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India can learn from Thailand

Last updated on: December 04, 2008 15:04 IST

If Mumbai was shattered last week, then Bangkok was crippled. As in Mumbai, life creaked back to normalcy in Bangkok – and Thailand -- only on Wednesday after a series of anti-government protestors strormed the domestic and international airports, leaving thousands of tourists from across the world. And that was for four days. The terror in Mumbai kept the media's preying eyes away from the South East Asian nation.  

Among the people stranded was a Malayalam film unit comprising suave actor Prithviraj, actress Bhavana, ace cinematographer Azhagappan and director Shafi and script-writer Benny P Nayarambalam.

The unit shooting for the film Lollypop landed back in India three days later, behind schedule. Though it was a harrowing experience for three days -- where they had to stay put in a tent outside the airport -- the touring team, he says, was made to feel at home by the Thailand government.  

Azhagappan tells rediff.com why India should take a leaf out of Thailand in disaster management. At a time when the Indian government -- and the politicians -- are under fire, it is interesting to note that a stranded tourist is heaping praise on a government and its politicians. And that, too, for effective handling of a crisis. 

Over to Azhagappan

"It was scary. The unit members, especially Prithviraj and Bhavana, were worried. We had no clue about the possible date when we could leave. More than anything that kept us worried. The situation seemed like it would never end. At least 200,000 people were stranded at the airport and outside. There were no flights to anywhere, or landings too. The protesters did not allow anything though they resorted mostly to peaceful means.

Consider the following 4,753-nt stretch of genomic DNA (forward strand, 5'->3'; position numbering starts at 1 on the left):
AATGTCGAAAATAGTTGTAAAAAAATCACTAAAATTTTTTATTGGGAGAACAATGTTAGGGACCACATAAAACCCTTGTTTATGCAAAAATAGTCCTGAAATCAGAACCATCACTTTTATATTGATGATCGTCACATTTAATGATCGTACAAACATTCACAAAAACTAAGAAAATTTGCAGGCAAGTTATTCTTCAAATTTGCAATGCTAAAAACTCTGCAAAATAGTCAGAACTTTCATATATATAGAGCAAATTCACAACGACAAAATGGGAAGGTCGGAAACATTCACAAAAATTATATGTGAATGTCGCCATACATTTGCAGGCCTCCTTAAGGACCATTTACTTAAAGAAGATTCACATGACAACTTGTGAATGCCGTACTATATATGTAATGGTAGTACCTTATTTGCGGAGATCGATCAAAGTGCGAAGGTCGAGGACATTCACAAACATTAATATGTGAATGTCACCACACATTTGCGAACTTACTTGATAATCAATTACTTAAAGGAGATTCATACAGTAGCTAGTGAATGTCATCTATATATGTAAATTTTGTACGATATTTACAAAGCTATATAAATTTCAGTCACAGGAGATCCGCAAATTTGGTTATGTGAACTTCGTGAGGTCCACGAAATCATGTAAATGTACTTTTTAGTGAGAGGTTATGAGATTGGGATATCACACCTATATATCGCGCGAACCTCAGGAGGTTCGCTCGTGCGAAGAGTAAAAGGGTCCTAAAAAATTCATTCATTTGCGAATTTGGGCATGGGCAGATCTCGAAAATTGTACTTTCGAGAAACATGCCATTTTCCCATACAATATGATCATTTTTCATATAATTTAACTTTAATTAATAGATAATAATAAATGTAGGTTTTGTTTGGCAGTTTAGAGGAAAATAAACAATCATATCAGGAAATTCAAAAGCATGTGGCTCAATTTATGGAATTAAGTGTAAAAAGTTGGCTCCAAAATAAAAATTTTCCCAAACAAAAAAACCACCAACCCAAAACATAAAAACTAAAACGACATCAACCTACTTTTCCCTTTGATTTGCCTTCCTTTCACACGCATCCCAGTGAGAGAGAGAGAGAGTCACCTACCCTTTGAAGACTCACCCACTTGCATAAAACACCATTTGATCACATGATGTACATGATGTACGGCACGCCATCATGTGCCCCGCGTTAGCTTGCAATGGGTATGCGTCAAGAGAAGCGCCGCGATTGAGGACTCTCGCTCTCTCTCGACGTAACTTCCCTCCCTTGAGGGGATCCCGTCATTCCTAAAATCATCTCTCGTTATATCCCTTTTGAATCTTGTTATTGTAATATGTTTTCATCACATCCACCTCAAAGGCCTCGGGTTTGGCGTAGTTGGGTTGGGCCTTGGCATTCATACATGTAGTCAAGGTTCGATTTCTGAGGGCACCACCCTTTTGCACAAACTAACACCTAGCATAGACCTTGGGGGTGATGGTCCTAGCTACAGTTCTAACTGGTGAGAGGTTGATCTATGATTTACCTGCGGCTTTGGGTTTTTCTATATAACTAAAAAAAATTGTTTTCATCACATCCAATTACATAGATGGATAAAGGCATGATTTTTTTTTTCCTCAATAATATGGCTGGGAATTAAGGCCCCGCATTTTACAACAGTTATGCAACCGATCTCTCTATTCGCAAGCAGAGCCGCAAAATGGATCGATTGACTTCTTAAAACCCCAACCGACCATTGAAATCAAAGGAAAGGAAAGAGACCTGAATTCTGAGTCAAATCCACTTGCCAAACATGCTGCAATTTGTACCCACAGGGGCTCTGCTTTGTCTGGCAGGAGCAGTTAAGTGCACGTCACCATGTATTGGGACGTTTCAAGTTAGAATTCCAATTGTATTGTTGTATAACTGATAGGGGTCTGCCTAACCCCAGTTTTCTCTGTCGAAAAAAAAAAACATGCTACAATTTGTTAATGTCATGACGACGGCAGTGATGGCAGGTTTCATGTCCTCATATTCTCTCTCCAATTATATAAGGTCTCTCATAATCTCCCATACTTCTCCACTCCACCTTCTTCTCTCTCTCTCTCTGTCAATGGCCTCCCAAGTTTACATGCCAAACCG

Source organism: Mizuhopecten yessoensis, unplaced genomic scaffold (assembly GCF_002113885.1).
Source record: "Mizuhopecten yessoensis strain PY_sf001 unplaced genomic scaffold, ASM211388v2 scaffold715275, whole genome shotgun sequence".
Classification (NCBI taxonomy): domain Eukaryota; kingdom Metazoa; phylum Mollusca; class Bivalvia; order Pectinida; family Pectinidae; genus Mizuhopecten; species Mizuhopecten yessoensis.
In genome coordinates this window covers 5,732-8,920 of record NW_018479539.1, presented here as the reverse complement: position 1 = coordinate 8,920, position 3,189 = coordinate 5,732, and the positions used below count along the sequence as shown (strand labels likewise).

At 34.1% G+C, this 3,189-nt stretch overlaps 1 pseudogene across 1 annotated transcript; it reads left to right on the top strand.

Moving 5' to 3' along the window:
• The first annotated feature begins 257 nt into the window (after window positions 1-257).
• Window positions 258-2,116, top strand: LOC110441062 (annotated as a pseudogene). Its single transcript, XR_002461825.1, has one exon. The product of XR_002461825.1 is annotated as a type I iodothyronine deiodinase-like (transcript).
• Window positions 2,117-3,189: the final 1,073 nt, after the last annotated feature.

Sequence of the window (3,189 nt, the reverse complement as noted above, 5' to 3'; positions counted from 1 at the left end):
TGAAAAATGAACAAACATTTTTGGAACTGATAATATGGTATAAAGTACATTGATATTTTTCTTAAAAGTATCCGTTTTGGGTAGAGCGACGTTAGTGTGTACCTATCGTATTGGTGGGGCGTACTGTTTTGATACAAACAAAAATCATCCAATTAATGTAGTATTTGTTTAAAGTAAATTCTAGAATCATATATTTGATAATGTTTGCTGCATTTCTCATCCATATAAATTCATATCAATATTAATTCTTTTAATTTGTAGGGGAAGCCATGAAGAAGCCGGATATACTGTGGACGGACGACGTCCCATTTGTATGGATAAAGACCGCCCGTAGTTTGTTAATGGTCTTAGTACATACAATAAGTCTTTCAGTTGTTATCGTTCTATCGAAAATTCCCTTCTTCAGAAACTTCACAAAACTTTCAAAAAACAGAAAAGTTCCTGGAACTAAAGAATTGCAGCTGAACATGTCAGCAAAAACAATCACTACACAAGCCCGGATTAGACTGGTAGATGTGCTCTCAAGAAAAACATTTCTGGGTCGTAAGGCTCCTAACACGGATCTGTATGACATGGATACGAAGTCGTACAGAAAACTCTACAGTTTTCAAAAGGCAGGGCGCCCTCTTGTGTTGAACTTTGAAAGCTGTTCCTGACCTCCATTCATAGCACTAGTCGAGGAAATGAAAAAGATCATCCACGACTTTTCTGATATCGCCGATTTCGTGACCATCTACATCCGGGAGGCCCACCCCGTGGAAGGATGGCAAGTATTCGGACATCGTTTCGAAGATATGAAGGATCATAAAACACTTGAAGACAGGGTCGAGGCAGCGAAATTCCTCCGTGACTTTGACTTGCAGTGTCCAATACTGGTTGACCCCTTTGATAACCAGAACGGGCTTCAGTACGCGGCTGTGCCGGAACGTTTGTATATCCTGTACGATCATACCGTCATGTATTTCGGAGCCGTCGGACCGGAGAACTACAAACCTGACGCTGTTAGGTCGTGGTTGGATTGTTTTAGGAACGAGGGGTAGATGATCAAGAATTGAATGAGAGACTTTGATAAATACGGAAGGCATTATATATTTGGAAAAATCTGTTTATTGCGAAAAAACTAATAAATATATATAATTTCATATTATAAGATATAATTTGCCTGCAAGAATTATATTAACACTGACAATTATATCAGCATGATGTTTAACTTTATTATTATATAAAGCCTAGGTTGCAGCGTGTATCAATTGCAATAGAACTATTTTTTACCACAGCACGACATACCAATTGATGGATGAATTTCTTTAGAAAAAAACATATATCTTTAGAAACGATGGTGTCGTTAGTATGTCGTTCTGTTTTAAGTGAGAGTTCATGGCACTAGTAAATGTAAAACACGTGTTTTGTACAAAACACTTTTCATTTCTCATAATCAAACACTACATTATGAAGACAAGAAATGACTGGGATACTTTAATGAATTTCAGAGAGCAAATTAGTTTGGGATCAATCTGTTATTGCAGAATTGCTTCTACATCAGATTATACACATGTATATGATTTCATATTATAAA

"But I should admit that the Thailand government did manage the situation very well. Alternative arrangements had been made to accommodate the stranded tourists. One can't imagine the extraordinary efforts the government took to pacify tourists who were taken by surprise. It is a lesson in crisis management.

"The volume of tourists -- both domestic and international -- may have swelled every hour, but not once did the government blink. The food supply was amazing, and was on time. Temporary shelters were put up, makeshift toilets set up, special music programmes aired on channels. The music was aimed at soothing the worried souls. That shows how much prepared they were.  

"The siege became a picnic. We were under a blockade, but never felt the repercussions. It has to be seen to be believed how efficiently the system worked at the time of a crisis. Fleets of buses were used as makeshift toilets. The buses would be off to the outskirts and come back cleaned.

"It is obvious that comparisons lead to India had there been a similar situation. It would have been complete chaos. I strongly believe that it will take at least 20 years for us to match that type of disaster management systems. In fact, the protests were aimed at the government, but it was they who made everyone at home. It is unique in it own way.

"Finally, after being marooned in a sea of protests, we took off from the Utapo airport. True that we were worried, having had to stay in makeshift shelters and the film's release date. But as the flight hovered over the airport, we said a quite 'Thank You' to the government.

Why Thailand is protesting: The protests are led by the People's Alliance for Democracy, which claims the government is corrupt and hostile to the country. To put it in simple words, it is a 'war' against the country's poor against the elite.

In what could be called as success to the protestors, Thailand's top court has banned many top members in the ruling coalition from contesting polls.

Text: Rajaneesh Vilakudy

In the picture: Prithviraj, Azhagappan, Benny P Nayarambalam and Shafi outside the Utapo airport.